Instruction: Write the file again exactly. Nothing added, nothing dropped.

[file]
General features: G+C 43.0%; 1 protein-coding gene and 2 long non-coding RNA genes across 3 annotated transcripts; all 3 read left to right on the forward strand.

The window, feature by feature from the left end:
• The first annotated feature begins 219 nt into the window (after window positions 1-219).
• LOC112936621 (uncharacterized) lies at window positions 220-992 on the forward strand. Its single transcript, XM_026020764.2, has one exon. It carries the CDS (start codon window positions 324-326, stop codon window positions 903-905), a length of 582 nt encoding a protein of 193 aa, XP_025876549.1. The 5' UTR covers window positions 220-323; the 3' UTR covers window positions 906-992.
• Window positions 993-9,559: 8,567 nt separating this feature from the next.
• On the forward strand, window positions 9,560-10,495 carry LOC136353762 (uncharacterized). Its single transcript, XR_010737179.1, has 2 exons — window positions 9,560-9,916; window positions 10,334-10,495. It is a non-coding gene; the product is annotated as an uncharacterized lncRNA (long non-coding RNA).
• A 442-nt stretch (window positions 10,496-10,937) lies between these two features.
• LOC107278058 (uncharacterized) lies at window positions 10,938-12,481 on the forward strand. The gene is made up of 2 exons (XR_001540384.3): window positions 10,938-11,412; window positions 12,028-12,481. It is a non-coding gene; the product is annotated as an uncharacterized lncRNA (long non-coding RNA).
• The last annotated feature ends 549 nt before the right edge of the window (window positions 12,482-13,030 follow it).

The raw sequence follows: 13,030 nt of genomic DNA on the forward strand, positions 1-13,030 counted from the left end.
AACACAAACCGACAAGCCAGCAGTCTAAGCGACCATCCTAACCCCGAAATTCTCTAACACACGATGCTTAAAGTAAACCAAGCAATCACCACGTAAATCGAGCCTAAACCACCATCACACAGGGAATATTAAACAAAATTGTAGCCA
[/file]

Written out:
General features: G+C 43.0%; 1 protein-coding gene and 2 long non-coding RNA genes across 3 annotated transcripts; all 3 read left to right on the forward strand.

The window, feature by feature from the left end:
• The first annotated feature begins 219 nt into the window (after window positions 1-219).
• LOC112936621 (uncharacterized) lies at window positions 220-992 on the forward strand. Its single transcript, XM_026020764.2, has one exon. It carries the CDS (start codon window positions 324-326, stop codon window positions 903-905), a length of 582 nt encoding a protein of 193 aa, XP_025876549.1. The 5' UTR covers window positions 220-323; the 3' UTR covers window positions 906-992.
• Window positions 993-9,559: 8,567 nt separating this feature from the next.
• On the forward strand, window positions 9,560-10,495 carry LOC136353762 (uncharacterized). Its single transcript, XR_010737179.1, has 2 exons — window positions 9,560-9,916; window positions 10,334-10,495. It is a non-coding gene; the product is annotated as an uncharacterized lncRNA (long non-coding RNA).
• A 442-nt stretch (window positions 10,496-10,937) lies between these two features.
• LOC107278058 (uncharacterized) lies at window positions 10,938-12,481 on the forward strand. The gene is made up of 2 exons (XR_001540384.3): window positions 10,938-11,412; window positions 12,028-12,481. It is a non-coding gene; the product is annotated as an uncharacterized lncRNA (long non-coding RNA).
• The last annotated feature ends 549 nt before the right edge of the window (window positions 12,482-13,030 follow it).

The raw sequence follows: 13,030 nt of genomic DNA on the forward strand, positions 1-13,030 counted from the left end.
AACACAAACCGACAAGCCAGCAGTCTAAGCGACCATCCTAACCCCGAAATTCTCTAACACACGATGCTTAAAGTAAACCAAGCAATCACCACGTAAATCGAGCCTAAACCACCATCACACAGGGAATATTAAACAAAATTGTAGCCA